Carpal Tunnel Syndrome in Emergency Medicine Workup

Updated: Sep 08, 2016
  • Author: Jeffrey G Norvell, MD; Chief Editor: Trevor John Mills, MD, MPH  more...
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Workup

Imaging Studies

Currently, there is no universally accepted criterion standard for the diagnosis of carpal tunnel syndrome (CTS). The diagnosis of CTS is made from the ED presumptively. The clinician who follows the patient after the acute presentation usually orders the imaging studies and other tests discussed below.

Magnetic resonance imaging (MRI) is reasonably accurate in diagnosing CTS. Currently, this imaging modality is only recommended when the clinical picture is confusing or when nerve conduction studies are equivocal or contradictory. Dynamic MRI imaging may be useful in identifying dynamic CTS (CTS symptoms brought on only by repetitive wrist motion). [15] MRI may also identify causative lesions in carpal tunnel. [16]

See the images below.

Carpal tunnel syndrome. Axial fast spin-echo T2-we Carpal tunnel syndrome. Axial fast spin-echo T2-weighted MRI with fat saturation. Note the increased T2-weighted signal within the median nerve (arrow). A slightly increased cross sectional area of the nerve is noted but the nerve architecture is preserved, consistent with early or mild inflammation.
Carpal tunnel syndrome. Fast spin-echo T2-weighted Carpal tunnel syndrome. Fast spin-echo T2-weighted MRI illustrates more pronounced increased signal within the median nerve (arrow). Note the small amount of fluid within the carpal tunnel, a secondary sign of inflammation. Slightly less optimal fat saturation is noted than on other images, which is a common occurrence.
Carpal tunnel syndrome. Axial fast spin-echo T2-we Carpal tunnel syndrome. Axial fast spin-echo T2-weighted MRI with greater increase in signal and loss of definition within the nerve (arrow). Inflammatory change is noted within the carpal tunnel, adjacent to the flexor digitorum superficialis tendons. The appearance is consistent with pronounced inflammatory change within the carpal tunnel.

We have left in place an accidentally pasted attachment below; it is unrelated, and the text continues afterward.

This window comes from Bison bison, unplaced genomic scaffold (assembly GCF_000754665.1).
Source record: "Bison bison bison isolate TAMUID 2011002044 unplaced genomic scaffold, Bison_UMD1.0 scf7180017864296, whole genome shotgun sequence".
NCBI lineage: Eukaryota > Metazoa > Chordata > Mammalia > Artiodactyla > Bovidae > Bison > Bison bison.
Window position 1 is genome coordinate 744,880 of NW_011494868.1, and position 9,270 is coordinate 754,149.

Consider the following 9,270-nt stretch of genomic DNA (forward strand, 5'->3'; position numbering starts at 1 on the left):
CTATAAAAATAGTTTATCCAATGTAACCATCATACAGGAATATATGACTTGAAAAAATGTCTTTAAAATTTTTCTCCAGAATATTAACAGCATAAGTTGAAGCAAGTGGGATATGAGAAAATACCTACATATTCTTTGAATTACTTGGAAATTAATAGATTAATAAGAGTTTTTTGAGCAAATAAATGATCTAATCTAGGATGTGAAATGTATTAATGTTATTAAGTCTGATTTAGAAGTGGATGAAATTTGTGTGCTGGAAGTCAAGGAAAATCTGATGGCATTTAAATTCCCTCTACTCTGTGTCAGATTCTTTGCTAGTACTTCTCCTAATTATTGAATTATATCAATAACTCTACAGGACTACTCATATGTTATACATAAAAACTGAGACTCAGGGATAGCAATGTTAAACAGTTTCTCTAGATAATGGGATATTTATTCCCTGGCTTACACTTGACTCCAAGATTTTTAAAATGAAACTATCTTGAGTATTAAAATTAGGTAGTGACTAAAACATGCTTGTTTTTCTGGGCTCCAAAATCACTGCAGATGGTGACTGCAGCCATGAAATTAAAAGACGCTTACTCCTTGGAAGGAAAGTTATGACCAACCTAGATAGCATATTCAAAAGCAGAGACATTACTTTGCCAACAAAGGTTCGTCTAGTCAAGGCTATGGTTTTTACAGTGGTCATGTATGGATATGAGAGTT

Plain radiography is low-yield. [17]

High-resolution ultrasonography (US) has received increased attention in the evaluation of CTS. US as a modality is more widely available than electrodiagnostic studies and is noninvasive and has lower costs. Recent US studies have shown that patients with CTS have an increased cross-sectional area of the median nerve in the carpal tunnel than controls. One study showed that both the cross-sectional area of the median nerve in the wrist (CSA-M) and of the ratio of the area of the median nerve between the wrist and the forearm (R-WF) were useful measures in the diagnosis of CTS, using electroneuromyography (ENG) as a reference test. [18]

Ultrasonography may be useful as an alternative to nerve conduction studies for an initial diagnostic test for CTS. [19, 6, 18, 20] One study concluded that sonography is not accurate enough to replace nerve conduction studies for diagnosing CTS. [21]

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Other Tests

Electromyographic (EMG) and nerve conduction studies

EMG and nerve conduction studies help confirm the diagnosis of CTS. They are most helpful in the determination of the site and severity of nerve compression.

Electrodiagnostic testing has been found to have an 85% sensitivity and a specificity greater than 95% for diagnosing CTS. [4]

Clinically symptomatic CTS may have normal nerve conduction findings. [22]

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